OECD projects global economic growth to decelerate sharply to around 3% this year and 2.8% in 2023, well below the recovery estimated in its previous economic outlook last December.
The economic and social impact of the war is strongest in Europe, with many of the countries hardest hit in Europe, given exposure through energy imports and refugee flows, OECD noted.
High inflation is eroding household incomes and spending, hitting vulnerable households particularly hard, OECD said, adding that the risk of a serious food crisis remains acute for the world’s poorest economies because of the high risk of supply shortages and elevated costs.
Further increases in food and energy prices and persisting supply-chain bottlenecks are key factors causing consumer price inflation to peak at higher levels and remaining high for longer than previously projected, OECD observed.
In some advanced economies, inflation is now expected to reach levels not seen since the 1970s, the organisation said.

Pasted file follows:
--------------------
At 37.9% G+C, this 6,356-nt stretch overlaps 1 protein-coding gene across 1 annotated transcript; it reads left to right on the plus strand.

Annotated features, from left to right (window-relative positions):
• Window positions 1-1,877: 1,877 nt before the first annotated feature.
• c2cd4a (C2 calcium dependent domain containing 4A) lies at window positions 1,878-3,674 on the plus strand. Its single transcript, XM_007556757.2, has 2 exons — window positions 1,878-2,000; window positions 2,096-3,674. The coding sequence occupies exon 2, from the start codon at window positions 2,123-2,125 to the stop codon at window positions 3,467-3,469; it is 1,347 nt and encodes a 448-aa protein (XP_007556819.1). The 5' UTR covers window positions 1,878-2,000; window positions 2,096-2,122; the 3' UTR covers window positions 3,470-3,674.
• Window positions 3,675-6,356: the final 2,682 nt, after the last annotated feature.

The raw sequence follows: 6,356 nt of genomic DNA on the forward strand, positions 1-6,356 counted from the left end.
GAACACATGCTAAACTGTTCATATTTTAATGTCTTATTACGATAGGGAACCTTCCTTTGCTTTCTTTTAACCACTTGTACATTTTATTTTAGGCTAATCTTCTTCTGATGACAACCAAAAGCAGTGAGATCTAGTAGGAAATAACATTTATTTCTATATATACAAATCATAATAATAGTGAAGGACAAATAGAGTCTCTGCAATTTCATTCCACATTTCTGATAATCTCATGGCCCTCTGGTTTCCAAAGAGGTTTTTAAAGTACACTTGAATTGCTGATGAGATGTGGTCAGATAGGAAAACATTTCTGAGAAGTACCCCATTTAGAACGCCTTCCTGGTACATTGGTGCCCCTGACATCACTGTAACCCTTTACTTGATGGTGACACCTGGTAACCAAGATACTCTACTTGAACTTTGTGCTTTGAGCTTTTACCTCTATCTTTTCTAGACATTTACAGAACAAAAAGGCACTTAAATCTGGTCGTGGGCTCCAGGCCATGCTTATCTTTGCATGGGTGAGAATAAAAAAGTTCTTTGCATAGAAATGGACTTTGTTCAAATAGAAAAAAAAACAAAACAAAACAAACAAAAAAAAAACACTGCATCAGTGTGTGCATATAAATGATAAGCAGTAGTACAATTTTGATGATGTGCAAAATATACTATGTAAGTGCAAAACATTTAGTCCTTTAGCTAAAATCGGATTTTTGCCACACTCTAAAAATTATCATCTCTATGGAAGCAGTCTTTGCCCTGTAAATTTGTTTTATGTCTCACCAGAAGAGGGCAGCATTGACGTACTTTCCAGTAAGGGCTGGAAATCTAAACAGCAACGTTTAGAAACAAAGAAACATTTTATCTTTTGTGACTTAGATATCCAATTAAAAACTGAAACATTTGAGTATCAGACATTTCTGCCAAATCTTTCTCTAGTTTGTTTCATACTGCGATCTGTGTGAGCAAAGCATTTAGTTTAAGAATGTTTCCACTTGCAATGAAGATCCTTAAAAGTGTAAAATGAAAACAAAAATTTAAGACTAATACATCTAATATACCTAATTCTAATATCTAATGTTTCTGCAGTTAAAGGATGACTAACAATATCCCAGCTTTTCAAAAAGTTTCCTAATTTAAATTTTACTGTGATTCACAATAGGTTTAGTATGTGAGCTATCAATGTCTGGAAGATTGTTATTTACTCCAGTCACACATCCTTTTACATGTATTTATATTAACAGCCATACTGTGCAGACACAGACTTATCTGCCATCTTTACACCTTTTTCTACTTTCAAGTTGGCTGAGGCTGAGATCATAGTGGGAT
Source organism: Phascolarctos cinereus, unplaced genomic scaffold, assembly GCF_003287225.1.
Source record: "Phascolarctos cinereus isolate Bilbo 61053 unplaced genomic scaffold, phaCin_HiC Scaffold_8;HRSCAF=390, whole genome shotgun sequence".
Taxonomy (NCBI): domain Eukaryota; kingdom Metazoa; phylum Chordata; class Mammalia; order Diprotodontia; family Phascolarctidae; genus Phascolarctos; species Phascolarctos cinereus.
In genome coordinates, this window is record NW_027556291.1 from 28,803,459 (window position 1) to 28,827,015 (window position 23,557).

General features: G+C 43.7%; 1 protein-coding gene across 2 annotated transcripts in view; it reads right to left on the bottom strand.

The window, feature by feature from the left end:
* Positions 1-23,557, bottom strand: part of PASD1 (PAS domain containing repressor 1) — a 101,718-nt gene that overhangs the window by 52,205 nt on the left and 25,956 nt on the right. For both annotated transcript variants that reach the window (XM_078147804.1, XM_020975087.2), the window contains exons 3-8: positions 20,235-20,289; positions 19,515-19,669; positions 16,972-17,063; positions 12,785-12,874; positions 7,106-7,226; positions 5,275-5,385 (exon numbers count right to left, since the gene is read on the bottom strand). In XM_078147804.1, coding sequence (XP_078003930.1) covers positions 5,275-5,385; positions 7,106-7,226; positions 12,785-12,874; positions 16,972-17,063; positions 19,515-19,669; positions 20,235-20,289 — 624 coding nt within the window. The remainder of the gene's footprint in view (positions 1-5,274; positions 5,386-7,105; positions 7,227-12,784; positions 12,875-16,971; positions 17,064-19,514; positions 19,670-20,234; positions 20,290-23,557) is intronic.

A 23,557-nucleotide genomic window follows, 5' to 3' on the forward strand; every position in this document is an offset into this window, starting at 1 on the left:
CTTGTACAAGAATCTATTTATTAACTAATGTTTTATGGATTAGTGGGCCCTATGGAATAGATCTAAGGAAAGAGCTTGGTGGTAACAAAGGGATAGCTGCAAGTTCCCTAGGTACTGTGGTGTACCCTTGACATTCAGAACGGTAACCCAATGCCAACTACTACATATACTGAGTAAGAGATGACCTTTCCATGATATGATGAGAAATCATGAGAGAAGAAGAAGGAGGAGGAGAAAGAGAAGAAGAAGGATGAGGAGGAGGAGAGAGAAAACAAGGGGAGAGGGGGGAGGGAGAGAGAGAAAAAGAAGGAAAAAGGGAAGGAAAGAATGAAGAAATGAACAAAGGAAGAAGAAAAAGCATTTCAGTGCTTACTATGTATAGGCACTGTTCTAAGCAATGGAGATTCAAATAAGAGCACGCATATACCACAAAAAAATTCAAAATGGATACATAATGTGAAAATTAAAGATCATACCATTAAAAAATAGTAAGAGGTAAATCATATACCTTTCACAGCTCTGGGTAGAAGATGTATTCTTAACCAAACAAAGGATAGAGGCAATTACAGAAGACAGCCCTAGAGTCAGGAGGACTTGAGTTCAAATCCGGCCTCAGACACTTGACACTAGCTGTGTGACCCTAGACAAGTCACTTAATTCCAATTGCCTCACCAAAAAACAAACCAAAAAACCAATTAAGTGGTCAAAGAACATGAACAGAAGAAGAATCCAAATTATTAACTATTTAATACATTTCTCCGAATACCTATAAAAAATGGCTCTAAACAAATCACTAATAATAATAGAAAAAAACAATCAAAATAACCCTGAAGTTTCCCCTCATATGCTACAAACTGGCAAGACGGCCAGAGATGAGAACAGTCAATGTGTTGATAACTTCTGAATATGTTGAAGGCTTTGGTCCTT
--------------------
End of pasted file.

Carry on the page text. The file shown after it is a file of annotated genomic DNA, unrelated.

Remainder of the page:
Cost pressures should start to ease with the impact of rising interest rates beginning to be felt through 2023, OECD added.
However, core inflation is still projected to remain at or above central bank target ranges in many major economies, OECD warned.
“Countries worldwide are being hit by higher commodity prices, which add to inflationary pressures and curb real incomes and spending, dampening the recovery,” OECD Secretary-General Mathias Cormann said during the presentation of the outlook. “This slowdown is directly attributable to Russia’s unprovoked and unjustifiable war of aggression, which is causing lower real incomes, lower growth and fewer job opportunities worldwide.”
Uncertainty around the projections of global economic growth is high, marked by prominent downside risks, according to OECD.
“We don’t know how much longer Russia’s war against Ukraine will last and how much worse it may get,” the organisation pointed out.
Furthermore, the pandemic is not over — more aggressive or contagious variants may emerge, and zero‑Covid policies in China may continue to disrupt supply chains, OECD said.
“The Outlook is sobering, and the world is already paying the price for Russia’s aggression,” said Chief Economist Laurence Boone said. “The choices made by policymakers and citizens will be crucial to determining how high that price will be and how the burden will be shared. Famine is not a price the world should pay.”